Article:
This article was originally published in the Florida AFCC Newsletter: Enews, Vol 1, 1, 1-3. Copyright 2013 Joan B. Kelly, Ph.D.
High conflict is often described as the most damaging factor in the post-separation adjustment of children and adolescents. High conflict that continues in the years after separation is indeed a major risk factor for children’s longer-term well-being. However, more recent research has demonstrated that it is only one of several important factors creating risk and potential detriment. The quality of parenting after separation and divorce, for example, is now recognized as equally important, if not more so, because competent and warm parenting acts as a protective barrier against the effects of high conflict.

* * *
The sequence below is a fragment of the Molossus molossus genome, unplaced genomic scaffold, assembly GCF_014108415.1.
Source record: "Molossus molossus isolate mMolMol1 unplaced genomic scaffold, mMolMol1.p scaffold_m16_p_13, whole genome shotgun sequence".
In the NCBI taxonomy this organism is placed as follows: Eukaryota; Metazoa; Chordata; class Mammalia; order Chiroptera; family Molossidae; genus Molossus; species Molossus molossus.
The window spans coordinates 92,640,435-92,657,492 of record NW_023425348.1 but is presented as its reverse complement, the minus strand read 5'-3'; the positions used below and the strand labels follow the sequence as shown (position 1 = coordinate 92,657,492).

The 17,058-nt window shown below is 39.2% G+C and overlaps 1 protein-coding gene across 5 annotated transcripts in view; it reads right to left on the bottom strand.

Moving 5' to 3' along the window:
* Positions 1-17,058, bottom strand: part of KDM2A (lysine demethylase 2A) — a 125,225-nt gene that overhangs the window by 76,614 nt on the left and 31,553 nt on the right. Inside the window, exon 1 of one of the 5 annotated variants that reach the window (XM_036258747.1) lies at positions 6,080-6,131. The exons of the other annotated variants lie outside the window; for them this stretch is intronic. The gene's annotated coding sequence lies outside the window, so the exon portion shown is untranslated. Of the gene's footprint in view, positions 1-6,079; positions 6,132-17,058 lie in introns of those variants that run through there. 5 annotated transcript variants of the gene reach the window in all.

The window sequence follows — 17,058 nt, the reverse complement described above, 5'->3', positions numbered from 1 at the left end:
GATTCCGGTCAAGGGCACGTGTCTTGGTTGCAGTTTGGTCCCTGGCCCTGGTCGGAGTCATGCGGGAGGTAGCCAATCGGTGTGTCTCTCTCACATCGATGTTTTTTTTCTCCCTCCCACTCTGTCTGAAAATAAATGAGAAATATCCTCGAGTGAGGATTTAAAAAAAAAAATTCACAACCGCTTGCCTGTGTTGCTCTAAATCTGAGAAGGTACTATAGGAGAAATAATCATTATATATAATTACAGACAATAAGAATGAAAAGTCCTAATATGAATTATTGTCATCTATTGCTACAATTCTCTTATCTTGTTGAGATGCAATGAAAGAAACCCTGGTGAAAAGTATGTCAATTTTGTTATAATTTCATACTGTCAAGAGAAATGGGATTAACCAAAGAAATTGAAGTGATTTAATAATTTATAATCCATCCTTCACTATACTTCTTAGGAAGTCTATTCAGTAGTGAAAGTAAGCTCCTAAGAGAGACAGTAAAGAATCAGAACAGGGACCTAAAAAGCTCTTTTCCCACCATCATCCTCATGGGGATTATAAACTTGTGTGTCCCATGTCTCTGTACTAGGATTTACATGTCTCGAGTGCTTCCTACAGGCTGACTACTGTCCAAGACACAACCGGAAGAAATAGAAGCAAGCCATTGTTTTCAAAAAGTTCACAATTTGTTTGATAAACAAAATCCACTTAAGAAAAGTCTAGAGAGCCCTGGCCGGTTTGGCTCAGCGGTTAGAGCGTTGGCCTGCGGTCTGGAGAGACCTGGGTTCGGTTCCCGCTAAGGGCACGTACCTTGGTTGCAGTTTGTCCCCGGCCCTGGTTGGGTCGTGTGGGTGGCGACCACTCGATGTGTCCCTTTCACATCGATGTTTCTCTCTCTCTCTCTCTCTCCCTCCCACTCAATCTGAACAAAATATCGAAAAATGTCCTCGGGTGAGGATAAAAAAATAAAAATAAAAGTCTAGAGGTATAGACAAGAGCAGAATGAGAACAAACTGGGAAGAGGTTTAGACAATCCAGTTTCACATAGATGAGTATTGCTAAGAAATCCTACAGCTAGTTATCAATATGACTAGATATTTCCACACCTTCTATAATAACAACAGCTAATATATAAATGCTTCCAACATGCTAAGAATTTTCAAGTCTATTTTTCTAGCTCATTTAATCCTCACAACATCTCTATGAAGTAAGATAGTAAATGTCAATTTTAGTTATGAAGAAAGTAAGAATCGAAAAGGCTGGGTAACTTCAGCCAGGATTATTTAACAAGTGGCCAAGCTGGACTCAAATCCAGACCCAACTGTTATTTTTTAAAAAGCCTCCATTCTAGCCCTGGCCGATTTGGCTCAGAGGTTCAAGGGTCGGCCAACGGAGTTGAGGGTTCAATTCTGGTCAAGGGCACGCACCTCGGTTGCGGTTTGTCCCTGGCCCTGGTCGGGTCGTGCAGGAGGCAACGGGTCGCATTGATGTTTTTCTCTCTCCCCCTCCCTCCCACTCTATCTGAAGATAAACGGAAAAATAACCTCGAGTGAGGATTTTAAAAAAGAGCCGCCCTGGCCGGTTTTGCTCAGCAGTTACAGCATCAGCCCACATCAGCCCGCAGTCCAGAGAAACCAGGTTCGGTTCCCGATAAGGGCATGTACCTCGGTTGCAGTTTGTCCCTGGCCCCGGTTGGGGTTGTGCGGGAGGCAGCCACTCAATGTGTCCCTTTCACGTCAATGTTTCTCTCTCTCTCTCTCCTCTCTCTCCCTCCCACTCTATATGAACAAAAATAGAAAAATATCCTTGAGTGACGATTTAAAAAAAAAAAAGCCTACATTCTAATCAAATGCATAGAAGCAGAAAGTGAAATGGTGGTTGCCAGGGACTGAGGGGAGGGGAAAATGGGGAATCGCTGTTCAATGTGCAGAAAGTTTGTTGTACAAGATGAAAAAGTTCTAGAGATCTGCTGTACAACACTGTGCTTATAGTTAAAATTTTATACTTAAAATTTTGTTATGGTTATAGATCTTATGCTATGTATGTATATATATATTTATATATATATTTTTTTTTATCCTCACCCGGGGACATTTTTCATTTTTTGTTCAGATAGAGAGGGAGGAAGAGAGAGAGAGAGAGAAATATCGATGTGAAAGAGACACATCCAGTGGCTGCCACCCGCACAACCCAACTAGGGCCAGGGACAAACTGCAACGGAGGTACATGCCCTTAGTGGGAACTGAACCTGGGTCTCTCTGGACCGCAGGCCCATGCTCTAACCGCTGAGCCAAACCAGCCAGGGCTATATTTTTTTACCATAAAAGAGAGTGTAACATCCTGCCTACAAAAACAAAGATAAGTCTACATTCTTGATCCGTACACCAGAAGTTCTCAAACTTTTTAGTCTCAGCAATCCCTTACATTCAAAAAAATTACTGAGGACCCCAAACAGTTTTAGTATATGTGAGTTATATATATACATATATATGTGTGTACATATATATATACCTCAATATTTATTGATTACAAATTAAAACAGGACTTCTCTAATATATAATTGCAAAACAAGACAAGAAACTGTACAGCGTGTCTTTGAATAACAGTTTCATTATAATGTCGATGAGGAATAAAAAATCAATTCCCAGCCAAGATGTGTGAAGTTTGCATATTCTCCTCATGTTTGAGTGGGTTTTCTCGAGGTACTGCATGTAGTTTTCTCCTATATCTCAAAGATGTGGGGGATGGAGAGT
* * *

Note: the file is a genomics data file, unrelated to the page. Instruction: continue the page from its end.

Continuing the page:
Parent conflict has typically been treated in the family law field in a simplistic manner and as a unitary phenomenon. We tell parents conflict is bad for children, and tell them to stop it, but our exhortations are usually not specific enough to be effective in motivating behavioral change. Conflict is a complex and multi-dimensional set of behaviors and interactions that is best understood when it is scrutinized and differentiated by mediators, evaluators, family lawyers, therapists, judges, and educators providing post-separation programs. This then provides a more sophisticated conflict framework for counseling and educating clients, mediating, decision-making, and for understanding the child’s experience.
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